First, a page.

If you want a mind-blowing trip of epic proportions from the left field, then this is the album for you. New York’s Big Sleep created an aurally stunning work with this album, at once harnessing both exciting psychedelic strangeness and approachable rock song melodies. A lot of this stuff is instrumental, and it works perfectly. It’s hard to beat the sonic exercises of “Murder,” which seems to howl from a dark corner of oblivion while remaining mesmerizing. Then there’s “You Can’t Touch the Untouchable” and “Menemy” that expand the mind and the ears. Just close your eyes and enjoy the visuals. No drugs required, as it’s all in the grooves, baby.
Jandek: What Else Does The Time Mean (Corwood)
What would a year be without a Jandek album? Well, how about a year that has found the J-man releasing five albums, with three of those being double doozies? This single-disc release finds Jandek torturing himself with his usual assortment of desolate themes. He makes a song about a cup and a napkin sound like it’s definitely the end of the world (“Japanese Cup”). Then again, he welcomes death itself on “I’ve Been a Body” and brings the whole thing down like a scary-ass stalker on “If I Waited Twenty Hours” (“I want to explode my love on you / Why don’t you want me, too”). Next year will undoubtedly bring more of the same. When it rains, it pours for Jandek. He’s in touch with the world.
Paris Hilton: Paris (Warner Bros./WEA)
All right, it wasn’t the greatest album ever. No one expected that. But it was also a lot better than most people did expect. At any rate, I enjoyed Paris for its own plasticity. It worked best when it wasn’t trying to be overtly sexy. Say what you want about my last pick here, but there were far worse albums to be heard, and damn it, “Screwed” and “Jealousy” are two fine songs. When people complain about albums like these, yet send shitty NOW compilations straight up the charts, there’s no room to bitch about anything. Bless you, Paris, for your vapid good times. Now just stop hanging out with Britney Spears.
Worst Albums of the Year
Picking K-Fed’s disaster Playing with Fire is a no-brainer here. It’s just going to be a serious delight to see what he does next (assuming he does anything next – Ed.). That and finding out if the street team section of his thrilling web site will ever be functional. On the other hand, the less said about the Slumber Party Girls’ Dance Revolution, the better. I saw it for sale at Target last week for $8.99. Something tells me they’re going to have to start giving the thing away in boxes of Lucky Charms. Sadly, the days of such things as Kids Incorporated are long gone. Nowadays the kids wanna groove to Kidz Bop CDs and enjoy watered down versions of real songs. How’s that for a revolution?
Best Single/Video of the Year
Scissor Sisters: “I Don’t Feel Like Dancin’”
The Sisters put the Bee Gees to shame and make a crazy, wonderful video to go along with it. You can watch it over and over and see something new every time. Jake Shears and Babydaddy are the polar opposites of each other, and Ana Matronic is fabulous, scary, and sexy all at the same time. What more could you want? Why the hell this band hasn’t caught on as much in the States is a mystery. Then again, we are the country that can’t get enough of hams like Taylor Hicks. Perhaps he needs a stretchy body suit to make better music. No, that would be a nightmare.
Best Reissue of the Year
The Beatles – Love (Capitol)
More proof that the Fab Four’s catalog needs to be remastered, pronto. That fact aside, Love is a mind-blowing masterpiece. There are so many mash-ups and things going on here that it’s like hearing the Beatles for the first time all over again and feeling that initial excitement that this was indeed one of the most amazing bands ever. What could have easily been a disaster instead becomes a rollercoaster of a listen. Of course, it doesn’t hurt that Sir George Martin and his son were behind the controls. If you’re going to do these things right, you might as well go back to the man that helped execute the band’s eclectic visions the first time around. Rock and roll music, indeed.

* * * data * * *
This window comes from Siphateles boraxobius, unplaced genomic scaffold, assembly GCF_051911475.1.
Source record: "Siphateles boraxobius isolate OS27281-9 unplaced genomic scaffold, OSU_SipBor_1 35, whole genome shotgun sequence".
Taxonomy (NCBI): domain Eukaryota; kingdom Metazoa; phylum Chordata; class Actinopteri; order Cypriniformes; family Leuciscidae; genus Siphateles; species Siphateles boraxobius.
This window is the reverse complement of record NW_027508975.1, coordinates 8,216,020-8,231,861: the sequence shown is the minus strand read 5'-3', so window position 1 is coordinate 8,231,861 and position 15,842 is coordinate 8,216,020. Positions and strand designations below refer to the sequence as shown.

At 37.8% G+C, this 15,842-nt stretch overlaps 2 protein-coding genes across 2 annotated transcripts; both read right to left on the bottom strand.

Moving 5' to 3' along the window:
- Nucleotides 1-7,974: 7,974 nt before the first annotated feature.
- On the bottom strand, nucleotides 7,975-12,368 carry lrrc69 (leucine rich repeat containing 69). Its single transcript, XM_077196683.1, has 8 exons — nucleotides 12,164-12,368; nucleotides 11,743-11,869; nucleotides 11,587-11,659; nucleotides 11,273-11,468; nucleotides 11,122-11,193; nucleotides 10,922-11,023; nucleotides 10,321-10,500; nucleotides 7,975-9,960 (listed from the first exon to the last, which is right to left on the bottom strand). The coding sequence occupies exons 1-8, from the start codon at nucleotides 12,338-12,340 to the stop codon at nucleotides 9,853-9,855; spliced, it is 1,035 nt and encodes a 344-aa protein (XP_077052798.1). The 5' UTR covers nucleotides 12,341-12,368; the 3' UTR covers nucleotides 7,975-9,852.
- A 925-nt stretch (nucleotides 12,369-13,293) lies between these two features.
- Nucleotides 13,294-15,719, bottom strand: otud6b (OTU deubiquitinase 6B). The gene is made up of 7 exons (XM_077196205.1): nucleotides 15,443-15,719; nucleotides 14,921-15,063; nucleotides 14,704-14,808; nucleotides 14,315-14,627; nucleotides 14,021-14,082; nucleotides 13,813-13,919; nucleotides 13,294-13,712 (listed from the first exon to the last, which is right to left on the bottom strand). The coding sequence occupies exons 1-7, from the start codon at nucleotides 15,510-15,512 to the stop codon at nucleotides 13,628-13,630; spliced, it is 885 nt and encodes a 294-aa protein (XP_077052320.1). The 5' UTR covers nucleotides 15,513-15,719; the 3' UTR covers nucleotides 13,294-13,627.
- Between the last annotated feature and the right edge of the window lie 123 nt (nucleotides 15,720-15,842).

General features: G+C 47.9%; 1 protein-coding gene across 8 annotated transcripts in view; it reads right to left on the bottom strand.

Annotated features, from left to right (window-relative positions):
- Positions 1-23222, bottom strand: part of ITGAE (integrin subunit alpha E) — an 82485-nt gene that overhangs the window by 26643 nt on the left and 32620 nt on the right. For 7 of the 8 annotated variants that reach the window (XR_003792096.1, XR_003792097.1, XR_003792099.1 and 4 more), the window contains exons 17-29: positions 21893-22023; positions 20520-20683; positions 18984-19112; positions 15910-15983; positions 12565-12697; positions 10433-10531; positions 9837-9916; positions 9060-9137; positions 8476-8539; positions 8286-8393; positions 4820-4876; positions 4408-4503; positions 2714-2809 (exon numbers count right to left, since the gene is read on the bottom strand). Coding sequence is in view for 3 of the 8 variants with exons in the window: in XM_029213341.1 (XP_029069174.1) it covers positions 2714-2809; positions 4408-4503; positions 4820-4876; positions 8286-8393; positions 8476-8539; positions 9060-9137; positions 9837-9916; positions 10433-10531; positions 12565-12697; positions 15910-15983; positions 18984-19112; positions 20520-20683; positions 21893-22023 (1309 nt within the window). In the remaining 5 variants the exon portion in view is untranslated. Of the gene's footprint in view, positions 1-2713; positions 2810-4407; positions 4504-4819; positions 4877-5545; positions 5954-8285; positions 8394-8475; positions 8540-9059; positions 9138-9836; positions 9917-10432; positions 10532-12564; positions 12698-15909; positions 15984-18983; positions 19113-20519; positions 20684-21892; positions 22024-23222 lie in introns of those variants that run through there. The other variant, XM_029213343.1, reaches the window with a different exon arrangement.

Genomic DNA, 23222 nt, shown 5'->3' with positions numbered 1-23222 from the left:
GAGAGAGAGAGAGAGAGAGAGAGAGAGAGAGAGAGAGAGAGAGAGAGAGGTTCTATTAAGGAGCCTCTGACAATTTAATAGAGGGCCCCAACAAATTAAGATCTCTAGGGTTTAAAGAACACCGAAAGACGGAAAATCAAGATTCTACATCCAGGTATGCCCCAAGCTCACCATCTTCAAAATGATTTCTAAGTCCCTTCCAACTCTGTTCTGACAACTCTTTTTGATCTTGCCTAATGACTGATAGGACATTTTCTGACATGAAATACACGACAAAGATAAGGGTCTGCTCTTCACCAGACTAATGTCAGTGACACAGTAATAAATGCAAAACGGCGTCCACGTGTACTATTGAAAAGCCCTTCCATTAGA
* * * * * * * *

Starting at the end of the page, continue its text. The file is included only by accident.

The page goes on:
Biggest Disappointment of the Year
Tenacious D – The Pick of Destiny
I can’t comment on the movie as I’ve not seen it yet, but the soundtrack for it is a sad dud. A real shame, considering I thought the D’s debut album was the best of the year when it was released. Maybe this stuff’s funnier within the context of the movie, but it seems like Jables and K.G. are too reliant on saying “fuck” as much as they can in these songs. That’s not horrible, but when it’s basically the joke over and over again, it gets old fast. I even shelled out for the “deluxe edition” which features a fake leather-bound box, poster, nifty 3-D album cover, and a pick of destiny. Too bad the packaging was cooler than the tunes.
Best Movie of the Year
I’m not a movie reviewer on the site here per se (though I do write up the occasional DVD), but I would like to throw my two cents in for “Slither,” easily one of the funniest and best zombie movies I’ve ever had the pleasure of watching. Plenty of quotable lines, enough fun-time gore, Gregg Henry’s hilarious rant about Mr. Pibb, and Jenna Fischer with fantastically poofy hair are all included. This is definitely one of those movies I could be happy watching multiple times. Sure to be a cult classic in the near future.
Best Video Games of the Year
Xbox 360: “Gears of War” (Microsoft/Epic Games)
I’ll keep this short and sweet. There were lots of great games for these two systems this year, especially in the past few months, but “Gears of War” is the masterpiece the Xbox 360 has always had in it. For once, there’s a great single-player storyline that’s exciting and engaging, and a cast of characters that are all worth getting to know. The gameplay is easy to learn, the graphics are impeccable, and the soundtrack a sure winner. It’s going to be exciting to see what doors this game opens for the console. There’s no looking back now.
PlayStation 2: “Bully” (Rockstar)
"Bully" is nothing everyone said it was going to be. That is, another game from Rockstar that would glorify horrible violence between school kids and influence players to copycat their actions. Instead, it turned out to be a fascinating game of anti-bullying. You may get knots in your stomach when playing it if you ever were a victim of bullying in school, and feel the nausea creeping up your throat when taking part in the daily drudgery of making it to class and passing. But it’s all great fun, and Rockstar finally broke the mold of their “Grand Theft Auto” games by giving us something similar but highly original and captivating at the same time. Plus, any game that features the loser getting to make out with various babes around campus is a winner to me.